Wednesday, January 6, 2010

JVP given 24 hours to prove Fonseka is clean

by Saman Indrajith

The government gave the JVP 24 hours to prove that the common candidate of the Opposition, General (Retd) Sarath Fonseka had never been involved in corrupt arms deals, or accept the fact that the Marxist party was supporting a corrupt candidate.

Power Minister Mahindananda Aluthgamage said that General Fonseka had powers to carry out procurement of arms below Rs. 25 million.

As Chief of Defence staff, he was the Chairman of the tender board on procuring arms and ammunitions. The Minister tabled a document of arms purchases made by General Fonseka and invited JVP group leader Anura Kumara Dissanayake to read it. "We give you 24 hours, read these documents and decide whether the candidate you're supporting is corrupt or not. If you are honest, as you claim to be you must pull out support for Fonseka. If not, you too will be called a bunch of thieves," he said.

He challenged the opposition which, he said was, making allegations to the effect that President Mahinda Rajapaksa and his brothers were involved in corrupt deals, to produce any documentary evidence. If it could do so, the entire Cabinet of ministers would resign forthwith, he said.

UNP Badulla District MP Lakshman Seneviratne said that the Opposition had received information that some Ministers of the government would be tabling some forged documents to sling mud at General Fonseka. "The question we have is why the government failed to bring them up earlier, while Fonseka was in their camp. We, too, have found all the relevant documents. The Hicorp International is a company registered in USA," he said.

"There is a Lankan company by the name Hicorp Private Ltd. These two companies are not connected. Why you did not produce these documents to the CID?"

JVP Kurunegala District MP Bimal Ratnayake reading from a Gazette notification said that the all powers of importing arms and military equipment to Sri Lanka was vested with the Defence Secretary. No other person could import any arms without his knowledge. Sri Lanka has not purchased even a needle from the Hicorp International company, said to be owned by the son-in-law of General Fonseka. If Sri Lanka had imported anything from this company he asked the government to prove it. Another company registered under the Defence Ministry had imported items such as batteries. That company had no connection or involvement of General Fonseka or his son-in-law. The son-in-law of General was in United States for the last 10 years. Son-in-law of General Fonseka, Danuna Tilakaratne, had registered his company in November 2005.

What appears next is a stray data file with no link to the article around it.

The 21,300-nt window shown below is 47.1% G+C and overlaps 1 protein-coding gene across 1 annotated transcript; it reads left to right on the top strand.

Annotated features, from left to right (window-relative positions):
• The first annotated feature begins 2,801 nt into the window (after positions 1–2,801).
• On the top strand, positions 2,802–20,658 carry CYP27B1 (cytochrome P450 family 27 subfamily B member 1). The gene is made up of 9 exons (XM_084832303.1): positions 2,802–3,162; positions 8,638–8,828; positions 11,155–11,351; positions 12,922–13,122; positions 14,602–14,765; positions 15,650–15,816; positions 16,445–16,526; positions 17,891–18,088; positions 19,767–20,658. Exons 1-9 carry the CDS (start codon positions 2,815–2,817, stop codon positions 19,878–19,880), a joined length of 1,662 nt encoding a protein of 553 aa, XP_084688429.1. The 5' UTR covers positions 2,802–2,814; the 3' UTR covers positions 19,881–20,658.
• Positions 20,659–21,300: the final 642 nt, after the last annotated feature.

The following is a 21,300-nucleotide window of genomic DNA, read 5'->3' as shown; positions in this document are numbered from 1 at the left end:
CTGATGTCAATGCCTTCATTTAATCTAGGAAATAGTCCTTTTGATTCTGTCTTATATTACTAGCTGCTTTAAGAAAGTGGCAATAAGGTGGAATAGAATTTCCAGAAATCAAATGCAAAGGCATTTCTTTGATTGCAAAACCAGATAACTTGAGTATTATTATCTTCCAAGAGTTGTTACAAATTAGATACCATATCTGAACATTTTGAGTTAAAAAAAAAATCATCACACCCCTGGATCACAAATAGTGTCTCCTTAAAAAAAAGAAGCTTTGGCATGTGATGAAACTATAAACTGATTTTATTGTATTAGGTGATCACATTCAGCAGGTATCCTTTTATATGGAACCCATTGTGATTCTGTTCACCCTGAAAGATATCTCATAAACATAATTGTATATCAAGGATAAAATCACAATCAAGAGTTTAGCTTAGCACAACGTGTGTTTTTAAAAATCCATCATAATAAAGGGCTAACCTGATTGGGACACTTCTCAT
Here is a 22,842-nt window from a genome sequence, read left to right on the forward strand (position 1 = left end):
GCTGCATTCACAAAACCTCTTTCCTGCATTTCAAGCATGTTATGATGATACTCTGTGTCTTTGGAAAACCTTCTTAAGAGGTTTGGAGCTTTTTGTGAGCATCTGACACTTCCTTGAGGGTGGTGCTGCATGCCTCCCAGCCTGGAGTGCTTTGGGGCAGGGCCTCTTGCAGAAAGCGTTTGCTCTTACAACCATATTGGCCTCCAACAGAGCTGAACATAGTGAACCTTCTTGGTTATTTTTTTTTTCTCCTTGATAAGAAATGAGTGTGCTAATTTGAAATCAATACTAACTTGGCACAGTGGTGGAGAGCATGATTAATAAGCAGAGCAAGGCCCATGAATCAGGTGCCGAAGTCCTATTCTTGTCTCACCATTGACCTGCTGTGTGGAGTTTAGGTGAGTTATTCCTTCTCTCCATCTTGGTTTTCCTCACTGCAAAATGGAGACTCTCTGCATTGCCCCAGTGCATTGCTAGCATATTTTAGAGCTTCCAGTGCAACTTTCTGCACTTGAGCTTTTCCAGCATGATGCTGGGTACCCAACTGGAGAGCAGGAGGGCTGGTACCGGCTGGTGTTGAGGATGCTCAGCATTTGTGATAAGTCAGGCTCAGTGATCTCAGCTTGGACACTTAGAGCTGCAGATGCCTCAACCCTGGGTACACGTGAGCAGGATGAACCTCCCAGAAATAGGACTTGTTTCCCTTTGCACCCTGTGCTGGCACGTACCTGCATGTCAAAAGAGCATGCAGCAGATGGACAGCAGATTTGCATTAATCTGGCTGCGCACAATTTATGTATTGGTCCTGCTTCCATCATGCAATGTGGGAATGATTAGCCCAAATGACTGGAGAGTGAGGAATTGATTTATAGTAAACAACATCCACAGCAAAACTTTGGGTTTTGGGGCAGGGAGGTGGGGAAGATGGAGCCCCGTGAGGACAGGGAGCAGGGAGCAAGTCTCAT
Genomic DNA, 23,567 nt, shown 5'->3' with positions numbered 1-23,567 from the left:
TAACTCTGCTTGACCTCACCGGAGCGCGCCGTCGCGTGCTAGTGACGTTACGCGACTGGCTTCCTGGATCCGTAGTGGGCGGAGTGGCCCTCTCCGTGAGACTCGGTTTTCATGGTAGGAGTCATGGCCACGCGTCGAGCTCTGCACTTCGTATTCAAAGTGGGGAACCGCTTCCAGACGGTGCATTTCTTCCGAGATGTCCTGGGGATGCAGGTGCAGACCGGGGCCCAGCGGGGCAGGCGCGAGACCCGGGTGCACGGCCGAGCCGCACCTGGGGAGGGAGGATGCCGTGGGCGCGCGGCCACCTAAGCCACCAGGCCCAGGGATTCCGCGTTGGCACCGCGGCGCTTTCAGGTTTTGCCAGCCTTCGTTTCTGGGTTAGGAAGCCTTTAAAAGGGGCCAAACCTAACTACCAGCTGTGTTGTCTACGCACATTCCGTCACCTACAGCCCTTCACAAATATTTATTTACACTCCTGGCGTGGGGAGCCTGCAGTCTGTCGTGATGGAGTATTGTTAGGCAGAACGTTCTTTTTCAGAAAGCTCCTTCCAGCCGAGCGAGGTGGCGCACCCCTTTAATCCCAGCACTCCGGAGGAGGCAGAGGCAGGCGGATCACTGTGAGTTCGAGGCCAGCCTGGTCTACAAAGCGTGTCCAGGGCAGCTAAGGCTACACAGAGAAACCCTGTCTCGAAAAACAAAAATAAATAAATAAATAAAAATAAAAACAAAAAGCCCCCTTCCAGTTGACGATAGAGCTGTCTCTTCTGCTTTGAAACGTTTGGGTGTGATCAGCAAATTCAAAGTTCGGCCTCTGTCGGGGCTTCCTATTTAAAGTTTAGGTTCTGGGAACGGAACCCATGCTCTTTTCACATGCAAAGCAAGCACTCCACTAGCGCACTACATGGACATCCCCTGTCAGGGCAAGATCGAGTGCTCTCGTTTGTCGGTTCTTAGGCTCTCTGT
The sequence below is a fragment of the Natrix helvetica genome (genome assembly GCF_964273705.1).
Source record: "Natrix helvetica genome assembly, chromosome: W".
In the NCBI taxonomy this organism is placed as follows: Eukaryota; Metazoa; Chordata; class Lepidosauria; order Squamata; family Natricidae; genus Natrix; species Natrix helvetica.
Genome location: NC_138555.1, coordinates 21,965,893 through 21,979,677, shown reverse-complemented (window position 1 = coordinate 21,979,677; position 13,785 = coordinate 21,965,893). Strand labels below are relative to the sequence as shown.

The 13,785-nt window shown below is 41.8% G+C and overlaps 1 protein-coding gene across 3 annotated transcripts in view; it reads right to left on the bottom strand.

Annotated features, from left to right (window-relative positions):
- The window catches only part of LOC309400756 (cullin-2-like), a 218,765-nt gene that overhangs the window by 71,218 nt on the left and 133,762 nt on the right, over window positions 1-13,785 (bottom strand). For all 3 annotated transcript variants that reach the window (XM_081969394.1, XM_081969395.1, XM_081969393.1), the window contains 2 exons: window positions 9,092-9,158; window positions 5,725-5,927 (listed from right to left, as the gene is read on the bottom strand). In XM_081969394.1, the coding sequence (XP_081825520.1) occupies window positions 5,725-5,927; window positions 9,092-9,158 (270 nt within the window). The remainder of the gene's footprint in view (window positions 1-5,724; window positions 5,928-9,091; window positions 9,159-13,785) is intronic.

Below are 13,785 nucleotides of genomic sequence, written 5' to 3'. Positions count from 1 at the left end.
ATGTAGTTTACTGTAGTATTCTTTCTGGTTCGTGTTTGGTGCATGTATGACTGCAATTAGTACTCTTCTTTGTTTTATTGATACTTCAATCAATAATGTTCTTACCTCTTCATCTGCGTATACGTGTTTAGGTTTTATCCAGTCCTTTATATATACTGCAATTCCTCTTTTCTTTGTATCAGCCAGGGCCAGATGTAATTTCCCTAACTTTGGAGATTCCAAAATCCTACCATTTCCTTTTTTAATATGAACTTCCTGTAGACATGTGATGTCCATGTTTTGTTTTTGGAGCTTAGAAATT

General Fonseka was not the commander of the Army or Mahinda Rajapaksa was not the President of this country. Dhanuna had not even married Fonseka's daughter at that time. The marriage took place in June, 2007.

Engineering Services and Construction Minister Dr. Rajitha Senaratne said that there was clear evidence that Hicorp International had been given a number of contracts to supply equipment to the Sri Lanka Army, when Fonseka was the Commander of the Army. There was evidence that Fonseka had allowed to tender board to accept tenders from the son-in-law’s company after the closing date for tenders and awarded the tender to that company though its bid was higher than others, he said.

The National Procurement Agency, the authority on purchases, had stipulated that so the head of department should not sit on a tender board of he had any interest but Fonseka sat on the board purchasing arms and equipment.

The Minister said that he had documentary evidence of a forged transfer document to change ownership of that company. The signature of a person who was in Sri Lanka had been forged on the transfer document in the USA.

"He had made use of his position to as Army commander to make profits for his son-in-law living in the USA," he said. He tabled some documents.

Leader of the National Freedom Front MP Wimal Weerawansa also tabled several bills issued by the Hicorp International which he said would prove that the company had been engaged in supplying military material to the Army.

Later Health Minister Nimal Siripala de Silva tabled four invoices issued by the Hicorp International Company Ltd.

He said that the Hicorp Private Limited Company was a decoy company registered to cover the deals made by the Hicorp International Company.

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